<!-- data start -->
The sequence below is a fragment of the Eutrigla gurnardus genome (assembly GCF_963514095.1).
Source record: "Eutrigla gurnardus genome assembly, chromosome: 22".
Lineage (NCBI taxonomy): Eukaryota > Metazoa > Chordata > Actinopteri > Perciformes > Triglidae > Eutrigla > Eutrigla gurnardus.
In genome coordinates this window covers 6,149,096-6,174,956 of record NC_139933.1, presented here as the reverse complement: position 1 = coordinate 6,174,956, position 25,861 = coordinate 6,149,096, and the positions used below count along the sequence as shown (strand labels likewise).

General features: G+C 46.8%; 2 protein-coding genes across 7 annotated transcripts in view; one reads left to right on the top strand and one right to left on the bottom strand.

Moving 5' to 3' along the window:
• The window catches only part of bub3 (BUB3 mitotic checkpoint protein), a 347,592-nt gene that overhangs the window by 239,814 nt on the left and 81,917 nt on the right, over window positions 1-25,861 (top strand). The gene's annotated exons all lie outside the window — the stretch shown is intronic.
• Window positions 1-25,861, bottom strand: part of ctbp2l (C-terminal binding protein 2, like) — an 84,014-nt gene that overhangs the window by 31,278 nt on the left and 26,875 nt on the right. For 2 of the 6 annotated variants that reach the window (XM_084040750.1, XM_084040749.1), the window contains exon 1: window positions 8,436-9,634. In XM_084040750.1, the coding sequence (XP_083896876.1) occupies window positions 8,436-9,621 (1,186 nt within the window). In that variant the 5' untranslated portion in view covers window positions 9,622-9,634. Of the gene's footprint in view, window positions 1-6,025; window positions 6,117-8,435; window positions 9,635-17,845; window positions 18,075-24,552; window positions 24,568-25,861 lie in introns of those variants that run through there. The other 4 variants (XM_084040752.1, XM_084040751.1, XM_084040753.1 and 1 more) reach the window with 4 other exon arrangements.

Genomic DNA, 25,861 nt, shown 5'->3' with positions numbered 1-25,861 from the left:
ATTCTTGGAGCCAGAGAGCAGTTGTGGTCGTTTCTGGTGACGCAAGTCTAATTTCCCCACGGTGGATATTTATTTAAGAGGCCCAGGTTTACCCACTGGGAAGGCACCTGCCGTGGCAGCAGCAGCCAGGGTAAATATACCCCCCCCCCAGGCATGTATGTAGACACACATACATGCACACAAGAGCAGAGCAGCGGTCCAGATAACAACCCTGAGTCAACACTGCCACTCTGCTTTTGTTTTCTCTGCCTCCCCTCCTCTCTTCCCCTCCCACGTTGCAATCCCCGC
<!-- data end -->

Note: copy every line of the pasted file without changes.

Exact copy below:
The sequence below is a fragment of the Eutrigla gurnardus genome (assembly GCF_963514095.1).
Source record: "Eutrigla gurnardus genome assembly, chromosome: 22".
Lineage (NCBI taxonomy): Eukaryota > Metazoa > Chordata > Actinopteri > Perciformes > Triglidae > Eutrigla > Eutrigla gurnardus.
In genome coordinates this window covers 6,149,096-6,174,956 of record NC_139933.1, presented here as the reverse complement: position 1 = coordinate 6,174,956, position 25,861 = coordinate 6,149,096, and the positions used below count along the sequence as shown (strand labels likewise).

General features: G+C 46.8%; 2 protein-coding genes across 7 annotated transcripts in view; one reads left to right on the top strand and one right to left on the bottom strand.

Moving 5' to 3' along the window:
• The window catches only part of bub3 (BUB3 mitotic checkpoint protein), a 347,592-nt gene that overhangs the window by 239,814 nt on the left and 81,917 nt on the right, over window positions 1-25,861 (top strand). The gene's annotated exons all lie outside the window — the stretch shown is intronic.
• Window positions 1-25,861, bottom strand: part of ctbp2l (C-terminal binding protein 2, like) — an 84,014-nt gene that overhangs the window by 31,278 nt on the left and 26,875 nt on the right. For 2 of the 6 annotated variants that reach the window (XM_084040750.1, XM_084040749.1), the window contains exon 1: window positions 8,436-9,634. In XM_084040750.1, the coding sequence (XP_083896876.1) occupies window positions 8,436-9,621 (1,186 nt within the window). In that variant the 5' untranslated portion in view covers window positions 9,622-9,634. Of the gene's footprint in view, window positions 1-6,025; window positions 6,117-8,435; window positions 9,635-17,845; window positions 18,075-24,552; window positions 24,568-25,861 lie in introns of those variants that run through there. The other 4 variants (XM_084040752.1, XM_084040751.1, XM_084040753.1 and 1 more) reach the window with 4 other exon arrangements.

Genomic DNA, 25,861 nt, shown 5'->3' with positions numbered 1-25,861 from the left:
ATTCTTGGAGCCAGAGAGCAGTTGTGGTCGTTTCTGGTGACGCAAGTCTAATTTCCCCACGGTGGATATTTATTTAAGAGGCCCAGGTTTACCCACTGGGAAGGCACCTGCCGTGGCAGCAGCAGCCAGGGTAAATATACCCCCCCCCCAGGCATGTATGTAGACACACATACATGCACACAAGAGCAGAGCAGCGGTCCAGATAACAACCCTGAGTCAACACTGCCACTCTGCTTTTGTTTTCTCTGCCTCCCCTCCTCTCTTCCCCTCCCACGTTGCAATCCCCGC